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What is your motivation to answer questions on this site?

asked 2017-10-16 01:35:12 +0200

appreciatethehelp gravatar image

updated 2020-09-02 22:13:51 +0200

Alex Kemp gravatar image


I was just wondering what motivates people to answer questions here? Is it an altruistic thing? Is it to improve your knowledge? Perhaps there are some coding/office suite courses that reward those that answer questions with extra credit?

No doubt it will be different for different people, so please let me know!

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only this: helper syndrome


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5 Answers

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answered 2017-10-16 18:30:27 +0200

Jim K gravatar image

A couple of years ago, I got started answering questions on sites like this one because I kept finding the answers I needed and decided to try getting involved. Now I'm hooked. Some reasons I answer questions:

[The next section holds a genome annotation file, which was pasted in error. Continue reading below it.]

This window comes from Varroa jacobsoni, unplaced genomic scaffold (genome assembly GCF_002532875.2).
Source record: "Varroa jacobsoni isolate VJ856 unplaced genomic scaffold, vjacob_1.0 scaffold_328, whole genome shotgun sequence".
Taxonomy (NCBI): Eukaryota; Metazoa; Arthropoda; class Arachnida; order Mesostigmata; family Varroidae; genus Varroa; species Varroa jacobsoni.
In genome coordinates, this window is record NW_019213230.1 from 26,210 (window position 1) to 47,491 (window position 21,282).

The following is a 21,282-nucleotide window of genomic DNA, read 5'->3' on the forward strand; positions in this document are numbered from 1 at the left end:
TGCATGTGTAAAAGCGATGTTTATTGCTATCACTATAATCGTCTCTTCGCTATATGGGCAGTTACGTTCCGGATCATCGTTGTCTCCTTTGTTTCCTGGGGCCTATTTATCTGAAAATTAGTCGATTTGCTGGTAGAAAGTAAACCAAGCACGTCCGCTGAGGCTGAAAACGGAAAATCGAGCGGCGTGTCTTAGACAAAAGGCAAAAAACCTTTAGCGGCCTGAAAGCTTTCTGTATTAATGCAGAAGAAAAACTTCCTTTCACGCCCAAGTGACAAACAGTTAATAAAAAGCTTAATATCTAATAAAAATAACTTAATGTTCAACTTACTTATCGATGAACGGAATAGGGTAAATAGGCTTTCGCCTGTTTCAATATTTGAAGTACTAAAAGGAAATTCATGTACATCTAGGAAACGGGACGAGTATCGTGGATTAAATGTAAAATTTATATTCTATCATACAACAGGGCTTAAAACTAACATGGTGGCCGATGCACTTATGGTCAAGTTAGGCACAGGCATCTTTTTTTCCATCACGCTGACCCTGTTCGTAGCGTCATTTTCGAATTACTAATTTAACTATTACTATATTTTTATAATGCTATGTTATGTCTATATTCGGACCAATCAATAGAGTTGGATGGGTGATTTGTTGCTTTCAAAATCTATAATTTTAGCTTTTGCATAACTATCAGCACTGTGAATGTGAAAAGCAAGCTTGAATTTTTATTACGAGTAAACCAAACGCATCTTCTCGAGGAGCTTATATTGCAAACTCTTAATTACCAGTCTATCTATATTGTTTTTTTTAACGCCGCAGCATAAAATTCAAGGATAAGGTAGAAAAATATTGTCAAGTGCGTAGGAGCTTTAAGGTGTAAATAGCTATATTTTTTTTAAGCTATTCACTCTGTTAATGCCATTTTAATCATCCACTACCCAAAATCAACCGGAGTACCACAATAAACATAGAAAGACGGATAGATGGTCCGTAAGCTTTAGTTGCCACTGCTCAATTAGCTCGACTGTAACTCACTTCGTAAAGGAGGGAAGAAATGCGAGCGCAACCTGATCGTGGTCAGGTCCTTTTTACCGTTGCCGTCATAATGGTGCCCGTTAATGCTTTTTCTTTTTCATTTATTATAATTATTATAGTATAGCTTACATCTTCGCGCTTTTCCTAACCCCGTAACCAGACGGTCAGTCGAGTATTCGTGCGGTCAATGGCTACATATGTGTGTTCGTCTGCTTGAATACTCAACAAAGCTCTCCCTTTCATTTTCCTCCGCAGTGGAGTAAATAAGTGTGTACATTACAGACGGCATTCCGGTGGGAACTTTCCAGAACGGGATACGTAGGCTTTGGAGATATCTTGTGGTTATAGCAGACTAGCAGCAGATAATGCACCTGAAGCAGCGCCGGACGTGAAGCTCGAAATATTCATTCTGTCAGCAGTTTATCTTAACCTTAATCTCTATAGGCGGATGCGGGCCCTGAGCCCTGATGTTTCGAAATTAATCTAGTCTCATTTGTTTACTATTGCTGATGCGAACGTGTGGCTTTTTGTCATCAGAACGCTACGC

• Can often learn more by answering than by asking.
  • My job partly involves promoting LibreOffice, and this is another way to do it, by helping other people learn how to use the software.
  • Answering questions has taught me how to communicate better.
  • Excellent way to stimulate brain activity, important for my health. Like doing a mental puzzle once a day, by browsing the new questions.
  • Besides the actual benefits, it's also fun to see reputation points increase, and enjoyable to help people.

It is difficult to get started because, in the early days, your knowledge of LO is not all that great. I don't know of any easy way around this, although I fully sympathize. It takes time (years) and persistence.

And even if you are an expert, as I am now, there is always someone who knows more than you. In that case, when you answer a question and someone gives a better answer, then that means you just learned something, either something about LO or something about answering questions.

To me, it seems that this site could also really benefit from more people who simply read the questions and answers every day and help by upvoting good answers and adding comments for clarification when needed. This won't earn reputation points, but it is an important way that anyone can contribute and learn.